While free and low-cost versions of VPNs exist, they typically lack fine-grained access controls and an ability to scale, both of which are essential characteristics in an enterprise deployment.

Choosing a VPN for secure remote network access

As a business, you want your WFH employees to work securely, be productive, and have support should infrastructure go offline. However, choosing a secure VPN is not always easy. Here’s a list of characteristics that make a good VPN:

  • Security and encryption: A VPN should provide a robustly encrypted network. Tailscale’s point-to-point connections are encrypted using the open source WireGuard® protocol, meaning only devices on your private network can communicate with each other, and all traffic is secured with robust, modern cryptography.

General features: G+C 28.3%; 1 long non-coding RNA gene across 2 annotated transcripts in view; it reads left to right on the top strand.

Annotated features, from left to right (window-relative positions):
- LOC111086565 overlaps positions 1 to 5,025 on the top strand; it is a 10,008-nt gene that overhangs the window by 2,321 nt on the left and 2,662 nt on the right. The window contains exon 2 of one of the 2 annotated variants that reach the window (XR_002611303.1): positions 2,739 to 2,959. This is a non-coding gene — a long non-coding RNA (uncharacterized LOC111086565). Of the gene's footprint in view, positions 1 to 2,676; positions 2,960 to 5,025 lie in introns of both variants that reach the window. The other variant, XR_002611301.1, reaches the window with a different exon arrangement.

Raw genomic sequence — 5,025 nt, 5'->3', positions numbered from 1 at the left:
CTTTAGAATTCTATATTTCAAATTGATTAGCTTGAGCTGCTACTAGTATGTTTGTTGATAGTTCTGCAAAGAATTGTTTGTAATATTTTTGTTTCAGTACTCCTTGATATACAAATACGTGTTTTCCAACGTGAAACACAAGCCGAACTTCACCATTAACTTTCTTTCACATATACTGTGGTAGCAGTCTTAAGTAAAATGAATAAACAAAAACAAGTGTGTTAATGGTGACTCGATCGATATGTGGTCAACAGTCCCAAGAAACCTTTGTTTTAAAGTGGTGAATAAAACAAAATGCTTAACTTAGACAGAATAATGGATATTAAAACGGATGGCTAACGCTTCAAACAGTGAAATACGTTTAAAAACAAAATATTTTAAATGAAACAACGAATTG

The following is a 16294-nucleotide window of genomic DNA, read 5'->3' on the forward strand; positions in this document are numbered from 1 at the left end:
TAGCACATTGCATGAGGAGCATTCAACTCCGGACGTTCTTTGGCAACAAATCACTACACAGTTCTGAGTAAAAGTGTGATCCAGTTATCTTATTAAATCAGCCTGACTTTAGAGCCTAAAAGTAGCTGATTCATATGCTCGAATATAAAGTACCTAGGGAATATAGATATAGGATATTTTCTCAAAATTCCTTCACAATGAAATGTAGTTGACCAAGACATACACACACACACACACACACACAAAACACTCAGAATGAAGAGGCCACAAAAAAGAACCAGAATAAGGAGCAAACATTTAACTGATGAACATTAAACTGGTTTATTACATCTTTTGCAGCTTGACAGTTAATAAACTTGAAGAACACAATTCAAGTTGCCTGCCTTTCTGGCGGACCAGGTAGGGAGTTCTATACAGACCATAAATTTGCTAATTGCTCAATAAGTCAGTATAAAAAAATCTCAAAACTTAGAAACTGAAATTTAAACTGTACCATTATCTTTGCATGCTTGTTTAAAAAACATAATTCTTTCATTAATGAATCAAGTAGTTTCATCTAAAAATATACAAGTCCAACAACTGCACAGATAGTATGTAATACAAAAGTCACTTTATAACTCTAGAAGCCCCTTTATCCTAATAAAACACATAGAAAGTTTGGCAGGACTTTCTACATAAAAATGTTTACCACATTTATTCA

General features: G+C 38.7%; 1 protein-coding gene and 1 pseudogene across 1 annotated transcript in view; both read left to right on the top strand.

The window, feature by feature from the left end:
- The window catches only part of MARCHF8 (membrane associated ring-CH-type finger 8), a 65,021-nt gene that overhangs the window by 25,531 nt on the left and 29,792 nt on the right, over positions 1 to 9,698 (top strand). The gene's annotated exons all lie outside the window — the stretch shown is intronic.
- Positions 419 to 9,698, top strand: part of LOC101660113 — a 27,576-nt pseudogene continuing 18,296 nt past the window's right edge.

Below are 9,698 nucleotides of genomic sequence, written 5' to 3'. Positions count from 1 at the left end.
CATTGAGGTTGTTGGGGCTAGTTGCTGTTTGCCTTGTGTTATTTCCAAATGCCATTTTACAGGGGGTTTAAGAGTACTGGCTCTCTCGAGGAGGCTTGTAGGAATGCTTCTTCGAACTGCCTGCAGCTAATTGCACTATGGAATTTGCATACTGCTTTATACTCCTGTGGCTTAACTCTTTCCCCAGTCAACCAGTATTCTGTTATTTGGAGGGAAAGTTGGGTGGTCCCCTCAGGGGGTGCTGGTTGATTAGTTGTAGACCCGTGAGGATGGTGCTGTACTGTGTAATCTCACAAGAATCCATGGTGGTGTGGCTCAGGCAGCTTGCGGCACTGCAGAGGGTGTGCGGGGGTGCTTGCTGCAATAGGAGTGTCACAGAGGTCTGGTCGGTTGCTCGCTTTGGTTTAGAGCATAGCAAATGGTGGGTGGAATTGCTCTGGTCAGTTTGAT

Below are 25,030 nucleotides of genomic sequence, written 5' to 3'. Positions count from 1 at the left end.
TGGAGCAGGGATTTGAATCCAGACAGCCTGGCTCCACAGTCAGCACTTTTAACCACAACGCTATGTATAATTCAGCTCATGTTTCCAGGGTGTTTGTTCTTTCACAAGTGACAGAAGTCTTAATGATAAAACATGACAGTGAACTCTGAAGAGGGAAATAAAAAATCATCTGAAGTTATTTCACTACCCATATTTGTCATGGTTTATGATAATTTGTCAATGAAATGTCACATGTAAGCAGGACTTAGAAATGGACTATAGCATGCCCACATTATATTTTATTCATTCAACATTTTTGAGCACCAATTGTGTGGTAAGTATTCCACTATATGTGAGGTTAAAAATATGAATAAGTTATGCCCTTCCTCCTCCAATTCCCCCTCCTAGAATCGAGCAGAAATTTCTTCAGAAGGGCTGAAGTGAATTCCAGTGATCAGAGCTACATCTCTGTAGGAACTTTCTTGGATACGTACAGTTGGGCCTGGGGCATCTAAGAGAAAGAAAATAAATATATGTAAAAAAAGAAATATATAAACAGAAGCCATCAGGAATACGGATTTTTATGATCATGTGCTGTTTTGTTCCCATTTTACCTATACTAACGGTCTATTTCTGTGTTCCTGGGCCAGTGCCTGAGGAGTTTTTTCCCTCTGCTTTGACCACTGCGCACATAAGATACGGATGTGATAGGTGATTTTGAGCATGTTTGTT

• Access controls: Modern VPNs monitor network traffic traversing the VPN and make sure that users may only access permitted resources. Specifying access control configuration is an essential step to isolate components of your network and improve security.
  • Audit logging: Storing logs provides businesses with a record of actions taken by software applications, allowing administrators to understand how resources are being used and to investigate any potential misuse. Different VPN solutions specify different levels of logging. Some have a no-log policy, and some have aggregated or de-identified data. Typically, having an audit capability is essential in an enterprise setting.
  • Support: VPN deployments are typically critical infrastructure, because their availability is essential for anyone working remotely to access the resources they need. As such, it’s important to have a strong support story for both your users and infrastructure.